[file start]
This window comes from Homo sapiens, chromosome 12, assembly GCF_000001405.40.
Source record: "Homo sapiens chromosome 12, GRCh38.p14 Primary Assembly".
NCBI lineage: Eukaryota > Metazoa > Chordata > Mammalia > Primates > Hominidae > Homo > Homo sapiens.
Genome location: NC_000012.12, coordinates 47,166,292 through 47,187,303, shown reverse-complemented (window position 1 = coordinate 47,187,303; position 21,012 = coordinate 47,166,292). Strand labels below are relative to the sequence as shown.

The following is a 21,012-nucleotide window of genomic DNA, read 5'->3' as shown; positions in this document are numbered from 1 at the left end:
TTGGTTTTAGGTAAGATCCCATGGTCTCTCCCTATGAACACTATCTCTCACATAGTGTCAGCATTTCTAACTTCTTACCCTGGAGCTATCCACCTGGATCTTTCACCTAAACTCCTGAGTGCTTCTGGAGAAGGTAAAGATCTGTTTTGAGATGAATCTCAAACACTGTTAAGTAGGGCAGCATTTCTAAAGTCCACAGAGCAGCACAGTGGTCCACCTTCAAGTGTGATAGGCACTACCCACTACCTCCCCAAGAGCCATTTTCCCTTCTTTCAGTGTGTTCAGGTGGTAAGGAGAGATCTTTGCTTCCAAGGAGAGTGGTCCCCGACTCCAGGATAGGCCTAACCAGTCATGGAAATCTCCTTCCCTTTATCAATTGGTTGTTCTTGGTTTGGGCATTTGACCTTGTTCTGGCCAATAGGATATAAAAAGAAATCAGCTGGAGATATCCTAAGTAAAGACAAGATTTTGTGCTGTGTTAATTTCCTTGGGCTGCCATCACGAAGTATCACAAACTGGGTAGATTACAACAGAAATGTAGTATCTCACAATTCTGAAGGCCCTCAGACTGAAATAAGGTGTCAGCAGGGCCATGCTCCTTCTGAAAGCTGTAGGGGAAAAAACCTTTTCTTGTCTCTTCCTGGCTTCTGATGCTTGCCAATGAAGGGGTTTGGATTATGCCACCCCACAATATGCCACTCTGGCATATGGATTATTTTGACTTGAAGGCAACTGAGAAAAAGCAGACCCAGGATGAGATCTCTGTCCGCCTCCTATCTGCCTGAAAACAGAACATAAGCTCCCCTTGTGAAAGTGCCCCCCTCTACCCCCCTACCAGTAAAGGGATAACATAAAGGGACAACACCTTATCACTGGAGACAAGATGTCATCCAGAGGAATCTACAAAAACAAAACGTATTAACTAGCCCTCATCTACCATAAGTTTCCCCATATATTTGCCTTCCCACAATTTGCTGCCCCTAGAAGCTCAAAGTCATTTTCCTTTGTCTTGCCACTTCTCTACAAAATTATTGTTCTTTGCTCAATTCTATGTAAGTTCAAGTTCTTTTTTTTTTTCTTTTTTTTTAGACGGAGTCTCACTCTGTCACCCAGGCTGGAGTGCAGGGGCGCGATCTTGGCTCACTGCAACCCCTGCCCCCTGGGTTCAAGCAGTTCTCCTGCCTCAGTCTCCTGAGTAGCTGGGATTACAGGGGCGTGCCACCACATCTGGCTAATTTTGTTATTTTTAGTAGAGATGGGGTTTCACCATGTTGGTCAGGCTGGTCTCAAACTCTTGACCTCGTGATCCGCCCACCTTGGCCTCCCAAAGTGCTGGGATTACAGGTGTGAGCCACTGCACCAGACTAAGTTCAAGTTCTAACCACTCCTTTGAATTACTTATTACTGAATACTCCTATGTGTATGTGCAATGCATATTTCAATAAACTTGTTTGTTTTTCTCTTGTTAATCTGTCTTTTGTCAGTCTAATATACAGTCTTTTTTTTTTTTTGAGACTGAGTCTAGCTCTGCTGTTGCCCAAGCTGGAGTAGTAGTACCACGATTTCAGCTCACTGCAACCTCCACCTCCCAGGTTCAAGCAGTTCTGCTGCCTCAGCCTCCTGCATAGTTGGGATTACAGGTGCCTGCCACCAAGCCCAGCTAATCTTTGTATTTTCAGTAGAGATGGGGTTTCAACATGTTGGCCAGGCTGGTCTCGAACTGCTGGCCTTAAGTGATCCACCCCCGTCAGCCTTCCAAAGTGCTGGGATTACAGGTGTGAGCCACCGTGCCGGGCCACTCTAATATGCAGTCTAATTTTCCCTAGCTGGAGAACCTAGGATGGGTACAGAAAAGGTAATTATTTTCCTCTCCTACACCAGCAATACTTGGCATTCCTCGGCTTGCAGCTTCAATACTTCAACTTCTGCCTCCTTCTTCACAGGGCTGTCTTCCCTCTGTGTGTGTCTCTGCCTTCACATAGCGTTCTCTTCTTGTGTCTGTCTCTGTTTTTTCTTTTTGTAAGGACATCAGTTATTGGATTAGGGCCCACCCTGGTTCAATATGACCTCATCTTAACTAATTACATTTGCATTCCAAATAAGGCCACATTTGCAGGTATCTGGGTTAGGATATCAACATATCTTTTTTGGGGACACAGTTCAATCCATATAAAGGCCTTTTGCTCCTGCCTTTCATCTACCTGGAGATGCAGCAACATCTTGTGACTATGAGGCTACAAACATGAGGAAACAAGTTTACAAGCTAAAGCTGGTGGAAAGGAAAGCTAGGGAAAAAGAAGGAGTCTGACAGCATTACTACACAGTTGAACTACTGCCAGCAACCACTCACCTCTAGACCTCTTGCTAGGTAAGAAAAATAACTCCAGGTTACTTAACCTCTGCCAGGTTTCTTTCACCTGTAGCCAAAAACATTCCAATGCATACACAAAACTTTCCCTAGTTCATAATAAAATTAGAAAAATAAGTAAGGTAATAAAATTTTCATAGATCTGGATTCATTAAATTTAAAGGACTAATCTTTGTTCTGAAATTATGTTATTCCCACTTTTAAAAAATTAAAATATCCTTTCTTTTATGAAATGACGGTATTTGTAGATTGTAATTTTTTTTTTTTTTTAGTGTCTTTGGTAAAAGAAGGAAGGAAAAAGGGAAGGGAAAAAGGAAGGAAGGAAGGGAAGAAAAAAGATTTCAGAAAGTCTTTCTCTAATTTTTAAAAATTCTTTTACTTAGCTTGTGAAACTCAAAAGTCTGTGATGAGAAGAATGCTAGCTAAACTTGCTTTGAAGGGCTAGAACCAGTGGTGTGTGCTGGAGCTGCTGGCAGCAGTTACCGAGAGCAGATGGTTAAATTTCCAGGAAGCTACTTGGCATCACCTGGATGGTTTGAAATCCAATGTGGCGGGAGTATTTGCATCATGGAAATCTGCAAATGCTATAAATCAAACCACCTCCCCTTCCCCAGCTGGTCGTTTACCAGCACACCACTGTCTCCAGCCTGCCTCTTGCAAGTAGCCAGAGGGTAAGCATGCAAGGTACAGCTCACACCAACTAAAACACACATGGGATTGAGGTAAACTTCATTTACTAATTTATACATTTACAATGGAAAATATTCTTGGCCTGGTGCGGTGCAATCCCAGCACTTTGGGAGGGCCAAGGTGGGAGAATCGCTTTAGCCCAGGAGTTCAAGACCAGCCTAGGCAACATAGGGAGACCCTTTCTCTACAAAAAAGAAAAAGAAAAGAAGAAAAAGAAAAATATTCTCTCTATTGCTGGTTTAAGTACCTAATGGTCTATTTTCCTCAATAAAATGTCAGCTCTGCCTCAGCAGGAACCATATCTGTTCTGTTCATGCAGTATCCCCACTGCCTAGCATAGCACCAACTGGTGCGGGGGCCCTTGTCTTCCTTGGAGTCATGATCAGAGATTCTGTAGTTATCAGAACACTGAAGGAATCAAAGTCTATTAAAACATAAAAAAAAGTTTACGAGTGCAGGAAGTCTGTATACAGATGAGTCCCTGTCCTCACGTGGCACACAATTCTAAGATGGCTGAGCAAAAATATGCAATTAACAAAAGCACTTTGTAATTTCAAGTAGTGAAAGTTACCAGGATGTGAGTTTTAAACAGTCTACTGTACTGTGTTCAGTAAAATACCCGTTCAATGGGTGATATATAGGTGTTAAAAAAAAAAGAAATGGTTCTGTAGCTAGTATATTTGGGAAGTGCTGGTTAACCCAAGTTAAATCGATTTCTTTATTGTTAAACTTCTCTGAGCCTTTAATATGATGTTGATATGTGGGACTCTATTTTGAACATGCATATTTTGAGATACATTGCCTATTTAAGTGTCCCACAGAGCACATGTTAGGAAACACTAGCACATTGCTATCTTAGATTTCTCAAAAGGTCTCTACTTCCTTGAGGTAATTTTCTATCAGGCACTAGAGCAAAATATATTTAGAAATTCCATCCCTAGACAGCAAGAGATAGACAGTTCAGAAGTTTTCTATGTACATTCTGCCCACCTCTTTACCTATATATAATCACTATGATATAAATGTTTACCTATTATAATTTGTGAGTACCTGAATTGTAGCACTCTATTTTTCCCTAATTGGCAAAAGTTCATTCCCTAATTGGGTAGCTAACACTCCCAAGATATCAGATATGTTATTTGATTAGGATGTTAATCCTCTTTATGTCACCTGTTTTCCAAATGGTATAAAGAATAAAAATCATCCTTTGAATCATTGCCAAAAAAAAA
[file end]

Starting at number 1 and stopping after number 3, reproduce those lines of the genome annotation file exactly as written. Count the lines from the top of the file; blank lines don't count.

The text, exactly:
This window comes from Homo sapiens, chromosome 12, assembly GCF_000001405.40.
Source record: "Homo sapiens chromosome 12, GRCh38.p14 Primary Assembly".
NCBI lineage: Eukaryota > Metazoa > Chordata > Mammalia > Primates > Hominidae > Homo > Homo sapiens.